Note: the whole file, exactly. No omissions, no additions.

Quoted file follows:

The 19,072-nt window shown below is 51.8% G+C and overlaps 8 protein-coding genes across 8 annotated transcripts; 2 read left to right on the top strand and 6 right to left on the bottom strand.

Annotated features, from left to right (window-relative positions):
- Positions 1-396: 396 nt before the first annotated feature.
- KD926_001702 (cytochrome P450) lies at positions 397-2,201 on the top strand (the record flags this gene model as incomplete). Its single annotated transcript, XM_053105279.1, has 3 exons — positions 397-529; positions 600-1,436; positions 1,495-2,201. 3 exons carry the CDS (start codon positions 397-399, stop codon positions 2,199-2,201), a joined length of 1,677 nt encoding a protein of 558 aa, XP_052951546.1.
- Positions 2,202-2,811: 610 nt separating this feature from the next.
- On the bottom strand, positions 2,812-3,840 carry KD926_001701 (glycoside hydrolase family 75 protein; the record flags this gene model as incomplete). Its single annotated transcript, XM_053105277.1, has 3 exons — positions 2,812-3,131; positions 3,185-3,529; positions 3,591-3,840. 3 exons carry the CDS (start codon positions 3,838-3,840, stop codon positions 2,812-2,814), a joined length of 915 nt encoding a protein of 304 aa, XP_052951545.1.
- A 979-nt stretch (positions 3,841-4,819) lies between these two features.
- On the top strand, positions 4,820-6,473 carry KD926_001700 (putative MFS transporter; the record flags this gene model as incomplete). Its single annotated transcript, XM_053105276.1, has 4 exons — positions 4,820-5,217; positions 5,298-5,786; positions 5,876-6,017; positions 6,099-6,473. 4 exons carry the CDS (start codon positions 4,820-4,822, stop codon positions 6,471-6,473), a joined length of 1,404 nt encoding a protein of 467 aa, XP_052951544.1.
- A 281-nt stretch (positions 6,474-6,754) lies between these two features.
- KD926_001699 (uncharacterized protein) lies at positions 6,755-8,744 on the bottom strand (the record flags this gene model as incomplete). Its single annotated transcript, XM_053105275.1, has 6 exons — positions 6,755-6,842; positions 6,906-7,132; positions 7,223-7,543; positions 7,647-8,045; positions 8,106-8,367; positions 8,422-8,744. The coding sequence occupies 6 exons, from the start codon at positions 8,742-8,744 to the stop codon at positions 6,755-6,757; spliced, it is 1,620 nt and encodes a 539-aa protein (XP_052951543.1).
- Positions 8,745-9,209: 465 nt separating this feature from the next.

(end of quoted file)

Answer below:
The 19,072-nt window shown below is 51.8% G+C and overlaps 8 protein-coding genes across 8 annotated transcripts; 2 read left to right on the top strand and 6 right to left on the bottom strand.

Annotated features, from left to right (window-relative positions):
- Positions 1-396: 396 nt before the first annotated feature.
- KD926_001702 (cytochrome P450) lies at positions 397-2,201 on the top strand (the record flags this gene model as incomplete). Its single annotated transcript, XM_053105279.1, has 3 exons — positions 397-529; positions 600-1,436; positions 1,495-2,201. 3 exons carry the CDS (start codon positions 397-399, stop codon positions 2,199-2,201), a joined length of 1,677 nt encoding a protein of 558 aa, XP_052951546.1.
- Positions 2,202-2,811: 610 nt separating this feature from the next.
- On the bottom strand, positions 2,812-3,840 carry KD926_001701 (glycoside hydrolase family 75 protein; the record flags this gene model as incomplete). Its single annotated transcript, XM_053105277.1, has 3 exons — positions 2,812-3,131; positions 3,185-3,529; positions 3,591-3,840. 3 exons carry the CDS (start codon positions 3,838-3,840, stop codon positions 2,812-2,814), a joined length of 915 nt encoding a protein of 304 aa, XP_052951545.1.
- A 979-nt stretch (positions 3,841-4,819) lies between these two features.
- On the top strand, positions 4,820-6,473 carry KD926_001700 (putative MFS transporter; the record flags this gene model as incomplete). Its single annotated transcript, XM_053105276.1, has 4 exons — positions 4,820-5,217; positions 5,298-5,786; positions 5,876-6,017; positions 6,099-6,473. 4 exons carry the CDS (start codon positions 4,820-4,822, stop codon positions 6,471-6,473), a joined length of 1,404 nt encoding a protein of 467 aa, XP_052951544.1.
- A 281-nt stretch (positions 6,474-6,754) lies between these two features.
- KD926_001699 (uncharacterized protein) lies at positions 6,755-8,744 on the bottom strand (the record flags this gene model as incomplete). Its single annotated transcript, XM_053105275.1, has 6 exons — positions 6,755-6,842; positions 6,906-7,132; positions 7,223-7,543; positions 7,647-8,045; positions 8,106-8,367; positions 8,422-8,744. The coding sequence occupies 6 exons, from the start codon at positions 8,742-8,744 to the stop codon at positions 6,755-6,757; spliced, it is 1,620 nt and encodes a 539-aa protein (XP_052951543.1).
- Positions 8,745-9,209: 465 nt separating this feature from the next.